Rossolimo wrote two books: Les Echecs au coin du feu, a collection of his studies and endgames with a preface by Savielly Tartakower, published in Paris in 1947; and Rossolimo's Brilliancy Prizes, self-published in New York in 1970. He also made a record of songs in Russian, French, and English, with an album cover designed by Marcel Duchamp and produced by the Kismet Record Company.[17] He is the hero of a chapter in the book, Losing Moses on the Freeway.[18] He also held a brown belt in judo and recorded an album of Russian songs.[19]

Tournaments and matches


The following table gives Rossolimo's placings and scores in a number of major tournaments and matches. (The "Score" column gives the number of points / the total possible. The "+" indicates the number of won games, "−" the number of losses, and "=" the number of draws.)

Year City Tournament +W−L=D Score Place
1931 Paris Paris championship +11−3=2 12/16 3-4
1934 Paris Paris championship +12−0=2 13/14 1
1937 Paris Paris International Exposition 1
1938 Paris International tournament +6−1=3 7½/10 2
1939 Paris International tournament +9−0=5 11½/14 1
1947 Hilversum European Zonal tournament +5−5=3 6½/13 7–8
1948 Paris French championship +5−0=3 6½/8 1
1948 Beverwijk Corus chess tournament +3-2=4 5/9 3–4
1948 Bad Gastein International tournament +12−2=5 14½/19 2–3
1948 Paris Match with Savielly Tartakower +1−1=10 6/12 tie
1948/49 Hastings Hastings International Chess Congress +4−0=5 6½/9 1
1949 Southsea International tournament +8−0=2 9/10 1
1949 Heidelberg International tournament +4−1=4 6/9 2
1949 Trenčianske Teplice International tournament +9−4=6 12/19 4–5
1949 Gijón International tournament +9−0=2 10/11 1
1949 Venice International tournament +8−2=5 10½/15 2
1949 Paris Match with Savielly Tartakower +5−5=0 5/10 tie
1949/50 Hastings Hastings International Chess Congress +6−0=3 7½/9 2
1950 Beverwijk Corus chess tournament +4−1=4 6/9 2–3
1950 Gijón International tournament[20] +7−1=3 8½/11 1
1950 Venice International tournament +7−2=6 10/15 3
1950 Amsterdam International tournament +5−2=12 11/19 8
1950 Mar del Plata Mar del Plata chess tournament +5−3=9 9½/17 8
1950 Dubrovnik 9th Chess Olympiad +7−1=4 9/12 2[21]
1950/51 Hastings Hastings International Chess Congress +5−1=3 6½/9 2–3
1951 Reykjavík International tournament +6−0=3 7½/9 1
1951 Southsea International tournament +6−0=4 8/12 1–2
1951 Bilbao International tournament +9−0=0 9/9 1
1951 A Coruña International tournament 6½/8 1
1951 Vitoria International tournament +6−0=1 6½/7 1
1951 Birmingham Howard Staunton Memorial Tournament +4−2=9 8½/15 5–8
1952 Havana International tournament +9−4=7 12½/20 6
1952 Saarland International tournament 1
1952 New York City Match with Arthur Bisguier +1−0=1 1½–½ won
1953 Milwaukee U.S. Open Chess Championship 3–8
1953 Beverwijk Corus chess tournament +7−0=4 9/11 1
1954 Hollywood Pan American Chess Championship 3–4
1954 New York City U.S. Chess Championship +3−2=8 7/13 6-7
1955 Long Beach U.S. Open Chess Championship 10/12 1
1956 Washington, D.C. Eastern States Open Championship +4−0=3 5½/7 2-5
1957 Tarragona International Tournament +6−1=2 7/9 2
1958 Munich 13th Chess Olympiad +6−1=8 10/15 3[21]
1960 Leipzig 14th Chess Olympiad +2−1=3 3½/6
1965 New York City U.S. Chess Championship 6/11 6
1966 Havana 17th Chess Olympiad +5−1=4 7/10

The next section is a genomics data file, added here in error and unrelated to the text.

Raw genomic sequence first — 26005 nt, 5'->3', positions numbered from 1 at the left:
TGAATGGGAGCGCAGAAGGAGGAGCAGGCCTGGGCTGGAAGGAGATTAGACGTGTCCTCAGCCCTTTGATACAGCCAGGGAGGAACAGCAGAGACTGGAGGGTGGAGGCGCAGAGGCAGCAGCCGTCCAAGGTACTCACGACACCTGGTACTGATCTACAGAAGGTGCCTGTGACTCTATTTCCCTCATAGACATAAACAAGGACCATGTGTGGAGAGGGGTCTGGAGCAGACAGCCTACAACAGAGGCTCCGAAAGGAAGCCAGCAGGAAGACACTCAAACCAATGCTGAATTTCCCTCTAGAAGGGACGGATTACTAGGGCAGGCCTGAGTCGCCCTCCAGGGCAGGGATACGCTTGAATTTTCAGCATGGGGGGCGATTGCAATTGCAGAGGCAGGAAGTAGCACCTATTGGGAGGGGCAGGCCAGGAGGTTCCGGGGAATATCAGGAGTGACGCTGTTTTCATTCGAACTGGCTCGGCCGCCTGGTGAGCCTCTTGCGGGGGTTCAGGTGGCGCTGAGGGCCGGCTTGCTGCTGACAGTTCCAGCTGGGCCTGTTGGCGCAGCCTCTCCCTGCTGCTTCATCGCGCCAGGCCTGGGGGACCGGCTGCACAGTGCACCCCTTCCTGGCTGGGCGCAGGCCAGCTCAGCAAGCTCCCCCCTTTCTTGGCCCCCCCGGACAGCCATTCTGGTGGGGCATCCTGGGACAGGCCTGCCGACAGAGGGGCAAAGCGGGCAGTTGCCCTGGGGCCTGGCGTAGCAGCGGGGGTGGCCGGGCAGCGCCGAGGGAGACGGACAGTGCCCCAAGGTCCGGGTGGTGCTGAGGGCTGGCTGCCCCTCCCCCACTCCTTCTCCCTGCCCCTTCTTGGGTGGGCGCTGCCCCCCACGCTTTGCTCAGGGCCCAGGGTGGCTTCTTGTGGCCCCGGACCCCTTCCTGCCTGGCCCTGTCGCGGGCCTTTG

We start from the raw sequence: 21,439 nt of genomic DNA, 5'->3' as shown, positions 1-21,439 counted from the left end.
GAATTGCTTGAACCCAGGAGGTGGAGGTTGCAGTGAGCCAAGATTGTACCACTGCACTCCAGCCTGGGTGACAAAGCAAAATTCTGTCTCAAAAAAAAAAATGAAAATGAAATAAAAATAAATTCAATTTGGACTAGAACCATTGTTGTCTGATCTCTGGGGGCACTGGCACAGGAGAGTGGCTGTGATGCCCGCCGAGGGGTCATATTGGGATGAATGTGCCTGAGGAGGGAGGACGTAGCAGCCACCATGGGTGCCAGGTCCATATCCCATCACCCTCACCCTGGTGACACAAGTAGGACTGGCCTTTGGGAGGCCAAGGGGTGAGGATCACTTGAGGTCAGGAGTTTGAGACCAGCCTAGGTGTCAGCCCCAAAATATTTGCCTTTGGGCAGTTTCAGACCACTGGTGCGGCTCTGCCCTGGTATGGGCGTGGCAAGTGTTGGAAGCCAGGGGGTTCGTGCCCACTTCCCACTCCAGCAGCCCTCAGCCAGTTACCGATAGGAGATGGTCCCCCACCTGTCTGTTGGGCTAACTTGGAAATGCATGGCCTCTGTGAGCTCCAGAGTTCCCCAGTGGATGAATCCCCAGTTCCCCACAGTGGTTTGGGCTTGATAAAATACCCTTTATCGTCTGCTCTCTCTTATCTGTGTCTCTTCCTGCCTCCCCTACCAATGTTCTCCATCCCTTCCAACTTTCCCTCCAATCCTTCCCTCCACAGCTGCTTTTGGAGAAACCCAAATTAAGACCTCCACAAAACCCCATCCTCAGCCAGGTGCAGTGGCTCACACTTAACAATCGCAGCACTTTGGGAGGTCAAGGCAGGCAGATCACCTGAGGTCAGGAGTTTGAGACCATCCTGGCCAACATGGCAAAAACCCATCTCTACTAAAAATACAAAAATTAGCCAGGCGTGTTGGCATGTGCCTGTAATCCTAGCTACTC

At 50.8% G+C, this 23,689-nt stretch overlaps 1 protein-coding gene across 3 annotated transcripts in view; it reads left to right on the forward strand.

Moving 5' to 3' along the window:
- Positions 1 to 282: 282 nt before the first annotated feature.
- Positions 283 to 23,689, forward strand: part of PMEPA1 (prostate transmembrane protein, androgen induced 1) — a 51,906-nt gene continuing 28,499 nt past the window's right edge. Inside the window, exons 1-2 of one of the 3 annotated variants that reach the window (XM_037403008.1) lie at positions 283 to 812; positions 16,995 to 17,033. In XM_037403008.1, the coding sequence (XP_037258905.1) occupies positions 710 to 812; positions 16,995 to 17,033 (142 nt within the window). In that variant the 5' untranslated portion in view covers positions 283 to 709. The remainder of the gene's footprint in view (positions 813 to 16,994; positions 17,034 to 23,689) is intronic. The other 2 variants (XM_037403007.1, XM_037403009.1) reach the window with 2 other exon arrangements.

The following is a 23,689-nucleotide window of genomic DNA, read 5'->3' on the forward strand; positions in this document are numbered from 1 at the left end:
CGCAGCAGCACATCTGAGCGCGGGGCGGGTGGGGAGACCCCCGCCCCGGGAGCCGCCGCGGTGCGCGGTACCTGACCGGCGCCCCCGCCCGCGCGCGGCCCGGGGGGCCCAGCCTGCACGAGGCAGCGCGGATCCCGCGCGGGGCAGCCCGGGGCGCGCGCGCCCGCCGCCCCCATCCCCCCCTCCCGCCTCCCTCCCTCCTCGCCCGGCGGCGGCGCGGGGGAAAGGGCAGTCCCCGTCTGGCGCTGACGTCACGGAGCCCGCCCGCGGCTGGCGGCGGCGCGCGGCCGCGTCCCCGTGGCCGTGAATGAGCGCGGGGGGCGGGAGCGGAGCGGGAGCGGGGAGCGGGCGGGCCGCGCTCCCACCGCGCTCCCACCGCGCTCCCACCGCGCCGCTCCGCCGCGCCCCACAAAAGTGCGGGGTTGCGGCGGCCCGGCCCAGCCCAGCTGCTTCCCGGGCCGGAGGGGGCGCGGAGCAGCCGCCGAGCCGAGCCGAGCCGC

1967 Washington, D.C. Eastern Open Chess Championship +7−0=2 8/9 1
1967 Puerto Rico Puerto Rico Open +5−0=2 6/7 1
1968 Málaga International tournament 5½/11 6–9
1969 Monte Carlo All-grandmaster tournament 5½/11 7
1969 Vršac International tournament 8½/15 6–8
1972 Skopje 20th Chess Olympiad +7−6=4 9/17
1975 New York City World Open chess tournament +7−1=1 7½/9 3


  1. ^ Globe Trotter, "Дневник 1899–1906", New York: Rausen Bros., 1951.
  2. ^ (Retrieved 12/29/16)
  3. ^ (Retrieved 12/29/16)
  4. ^ OlimpBase Men's Chess Olympiads Nicolas Rossolimo
  5. ^ Nicholas Rossolimo: 1910–1975. Requiem for a Grand Master, by Jerry Kantor // The Village Voice – Aug 25, 1975.
  6. ^ Pal Benko (October 1975). "Nicolas Rossolimo 1910-1975". Chess Life and Review. XXX (10). New York: 647.
  7. ^ "Career ratings for: Rossolimo, Nicolas", Chessmetrics, (Retrieved 9/25/13).
  8. ^ "All active players as of December 31, 1953", Chessmetrics, (Retrieved 9/25/13).
  9. ^ Авербах Ю. "Художник шахмат. К 100-летию Николая Россолимо" // 64 – Шахматное обозрение, № 10, 2010. (Translation of reference: "Artist of Chess. On the 100th anniversary of the birth of Nicolas Rossolimo", by Yuri Lvovich Averbakh – Shakhmatnoye Obozrenie, 64 (chess magazine), № 10, October 2010.)
  10. ^ Harold Dondis and Patrick Wolff, "Chess Notes", The Boston Globe, 7 November 2011, page G15.
  11. ^ Alex Anil, [1] (Retrieved 6/24/13). The original quote in Russian reads in part: "Я буду сражаться за искусство шахмат. Я не превращусь в монстра," Николай Россолимо.
  12. ^ Nicolas Rossolimo Documentary, "Rossolimo: Chess Artist", written by Jessica Fischer, narrated by Richard Dewoskin,, (Retrieved 2/8/16).
  13. ^ Jessica Fischer, "Rossolimo: Chess Artist", videos 1/2 and 2/2, YouTube, (Retrieved 2/8/16).
  14. ^ Al Horowitz, "Chess: An Offer of a Queen Leads To a Brilliant White Victory". The New York Times, 12 June 1967.
  15. ^ Harold Dondis and Chris Chase, "Chess Notes", The Boston Globe, 23 June 2015, page B5.
  16. ^ Victor Bologan, The Rossolimo Sicilian: A Powerful Anti-Sicilian that Avoids Tons of Theory, New In Chess, 2011, ISBN 978-90-5691-345-8, 256 pp.
  17. ^ Nicolas Rossolimo – Russian Songs, Kismet Hi-Fi Recordings, vol. KR-5.
  18. ^ Chris Hedges, Losing Moses on the Freeway, Chapter IX. Free Press, Simon & Schuster Inc., 2005.
  19. ^ "Nicolas Rossolimo Dies", Chess Life & Review, vol. XXX, no. 9, p. 571, September 1975
  20. ^ Mendez, Pedro; Mendez, Luis (2019). The Gijon International Chess Tournaments. McFarland. pp. 117–132. ISBN 9781476676593.
  21. ^ a b Individual standing
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Nicolas Rossolimo